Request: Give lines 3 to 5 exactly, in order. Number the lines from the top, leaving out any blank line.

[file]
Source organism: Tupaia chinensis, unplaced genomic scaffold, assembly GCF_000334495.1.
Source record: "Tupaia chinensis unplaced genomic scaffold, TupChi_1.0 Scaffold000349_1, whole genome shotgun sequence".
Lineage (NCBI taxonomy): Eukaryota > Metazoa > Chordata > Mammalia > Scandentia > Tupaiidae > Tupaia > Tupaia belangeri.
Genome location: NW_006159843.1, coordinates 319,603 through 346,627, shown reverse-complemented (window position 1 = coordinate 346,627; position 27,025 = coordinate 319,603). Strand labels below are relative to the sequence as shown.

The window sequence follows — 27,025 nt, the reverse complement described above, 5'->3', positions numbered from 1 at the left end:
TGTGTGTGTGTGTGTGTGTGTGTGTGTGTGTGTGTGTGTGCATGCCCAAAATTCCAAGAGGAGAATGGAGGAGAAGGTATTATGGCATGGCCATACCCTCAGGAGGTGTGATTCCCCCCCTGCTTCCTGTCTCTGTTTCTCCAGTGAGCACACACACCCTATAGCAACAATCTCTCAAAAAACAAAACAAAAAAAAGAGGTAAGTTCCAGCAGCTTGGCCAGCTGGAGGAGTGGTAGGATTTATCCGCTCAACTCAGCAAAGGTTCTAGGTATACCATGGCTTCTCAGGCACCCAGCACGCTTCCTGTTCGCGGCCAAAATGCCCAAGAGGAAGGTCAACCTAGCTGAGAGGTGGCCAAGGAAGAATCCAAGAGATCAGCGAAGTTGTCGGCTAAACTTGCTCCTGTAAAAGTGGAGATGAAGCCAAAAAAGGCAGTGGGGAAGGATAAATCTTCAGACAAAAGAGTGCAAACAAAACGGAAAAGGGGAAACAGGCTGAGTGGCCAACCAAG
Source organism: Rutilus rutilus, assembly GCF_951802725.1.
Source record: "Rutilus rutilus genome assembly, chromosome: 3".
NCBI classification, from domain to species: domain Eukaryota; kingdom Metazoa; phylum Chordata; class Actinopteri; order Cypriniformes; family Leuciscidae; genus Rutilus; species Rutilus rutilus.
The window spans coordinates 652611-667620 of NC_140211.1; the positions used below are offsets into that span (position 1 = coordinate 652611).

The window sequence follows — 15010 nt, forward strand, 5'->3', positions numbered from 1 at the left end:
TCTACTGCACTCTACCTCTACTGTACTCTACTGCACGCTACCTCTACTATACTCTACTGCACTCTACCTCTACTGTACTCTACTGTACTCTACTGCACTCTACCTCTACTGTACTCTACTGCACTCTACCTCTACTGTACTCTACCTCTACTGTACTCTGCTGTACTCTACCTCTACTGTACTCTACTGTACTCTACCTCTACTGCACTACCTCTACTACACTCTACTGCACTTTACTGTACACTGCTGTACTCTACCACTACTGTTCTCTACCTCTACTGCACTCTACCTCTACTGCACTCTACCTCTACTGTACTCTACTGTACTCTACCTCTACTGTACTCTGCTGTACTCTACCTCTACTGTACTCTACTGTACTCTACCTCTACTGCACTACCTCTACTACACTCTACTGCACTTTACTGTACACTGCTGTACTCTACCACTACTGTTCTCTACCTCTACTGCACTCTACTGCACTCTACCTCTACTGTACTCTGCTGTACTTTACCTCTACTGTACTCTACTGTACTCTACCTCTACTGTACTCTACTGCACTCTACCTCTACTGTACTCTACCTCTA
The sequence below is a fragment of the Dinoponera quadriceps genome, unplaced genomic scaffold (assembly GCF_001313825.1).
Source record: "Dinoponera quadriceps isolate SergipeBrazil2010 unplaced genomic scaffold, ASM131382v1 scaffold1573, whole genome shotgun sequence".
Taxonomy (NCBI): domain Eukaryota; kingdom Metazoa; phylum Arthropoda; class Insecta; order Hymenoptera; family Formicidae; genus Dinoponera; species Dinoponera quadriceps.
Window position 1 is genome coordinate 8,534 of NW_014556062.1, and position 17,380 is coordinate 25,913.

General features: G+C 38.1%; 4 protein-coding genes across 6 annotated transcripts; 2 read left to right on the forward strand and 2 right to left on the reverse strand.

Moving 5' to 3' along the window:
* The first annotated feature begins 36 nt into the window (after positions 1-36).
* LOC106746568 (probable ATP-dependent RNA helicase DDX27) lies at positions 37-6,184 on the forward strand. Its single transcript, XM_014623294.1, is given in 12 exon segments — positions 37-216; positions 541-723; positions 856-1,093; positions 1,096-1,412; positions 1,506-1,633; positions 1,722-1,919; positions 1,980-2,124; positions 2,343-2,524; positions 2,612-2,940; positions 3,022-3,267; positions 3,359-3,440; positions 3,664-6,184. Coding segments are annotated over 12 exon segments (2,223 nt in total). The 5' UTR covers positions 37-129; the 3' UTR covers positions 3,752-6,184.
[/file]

Lineage (NCBI taxonomy): Eukaryota > Metazoa > Chordata > Mammalia > Scandentia > Tupaiidae > Tupaia > Tupaia belangeri.
Genome location: NW_006159843.1, coordinates 319,603 through 346,627, shown reverse-complemented (window position 1 = coordinate 346,627; position 27,025 = coordinate 319,603). Strand labels below are relative to the sequence as shown.

The window sequence follows — 27,025 nt, the reverse complement described above, 5'->3', positions numbered from 1 at the left end: